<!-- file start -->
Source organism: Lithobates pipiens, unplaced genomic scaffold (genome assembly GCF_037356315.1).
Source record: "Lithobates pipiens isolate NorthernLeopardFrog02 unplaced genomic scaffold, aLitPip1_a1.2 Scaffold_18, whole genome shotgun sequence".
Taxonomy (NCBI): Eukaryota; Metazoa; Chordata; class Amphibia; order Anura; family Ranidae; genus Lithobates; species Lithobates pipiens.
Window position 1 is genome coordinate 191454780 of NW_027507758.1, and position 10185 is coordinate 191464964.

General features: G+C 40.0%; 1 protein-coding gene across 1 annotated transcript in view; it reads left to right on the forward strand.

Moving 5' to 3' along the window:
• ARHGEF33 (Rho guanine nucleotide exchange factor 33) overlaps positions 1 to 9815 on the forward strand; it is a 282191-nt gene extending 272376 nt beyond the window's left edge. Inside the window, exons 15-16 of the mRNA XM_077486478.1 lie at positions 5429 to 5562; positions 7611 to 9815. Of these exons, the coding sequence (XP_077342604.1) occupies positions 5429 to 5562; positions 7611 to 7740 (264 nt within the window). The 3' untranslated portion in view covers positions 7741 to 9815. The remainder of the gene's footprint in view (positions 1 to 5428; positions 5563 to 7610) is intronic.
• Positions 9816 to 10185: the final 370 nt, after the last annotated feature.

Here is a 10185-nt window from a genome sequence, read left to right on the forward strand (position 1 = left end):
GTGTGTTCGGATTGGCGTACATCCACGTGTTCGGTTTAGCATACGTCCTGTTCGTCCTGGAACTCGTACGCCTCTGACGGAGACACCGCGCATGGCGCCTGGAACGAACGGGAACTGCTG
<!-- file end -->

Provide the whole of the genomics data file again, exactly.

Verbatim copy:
Source organism: Lithobates pipiens, unplaced genomic scaffold (genome assembly GCF_037356315.1).
Source record: "Lithobates pipiens isolate NorthernLeopardFrog02 unplaced genomic scaffold, aLitPip1_a1.2 Scaffold_18, whole genome shotgun sequence".
Taxonomy (NCBI): Eukaryota; Metazoa; Chordata; class Amphibia; order Anura; family Ranidae; genus Lithobates; species Lithobates pipiens.
Window position 1 is genome coordinate 191454780 of NW_027507758.1, and position 10185 is coordinate 191464964.

General features: G+C 40.0%; 1 protein-coding gene across 1 annotated transcript in view; it reads left to right on the forward strand.

Moving 5' to 3' along the window:
• ARHGEF33 (Rho guanine nucleotide exchange factor 33) overlaps positions 1 to 9815 on the forward strand; it is a 282191-nt gene extending 272376 nt beyond the window's left edge. Inside the window, exons 15-16 of the mRNA XM_077486478.1 lie at positions 5429 to 5562; positions 7611 to 9815. Of these exons, the coding sequence (XP_077342604.1) occupies positions 5429 to 5562; positions 7611 to 7740 (264 nt within the window). The 3' untranslated portion in view covers positions 7741 to 9815. The remainder of the gene's footprint in view (positions 1 to 5428; positions 5563 to 7610) is intronic.
• Positions 9816 to 10185: the final 370 nt, after the last annotated feature.

Here is a 10185-nt window from a genome sequence, read left to right on the forward strand (position 1 = left end):
GTGTGTTCGGATTGGCGTACATCCACGTGTTCGGTTTAGCATACGTCCTGTTCGTCCTGGAACTCGTACGCCTCTGACGGAGACACCGCGCATGGCGCCTGGAACGAACGGGAACTGCTG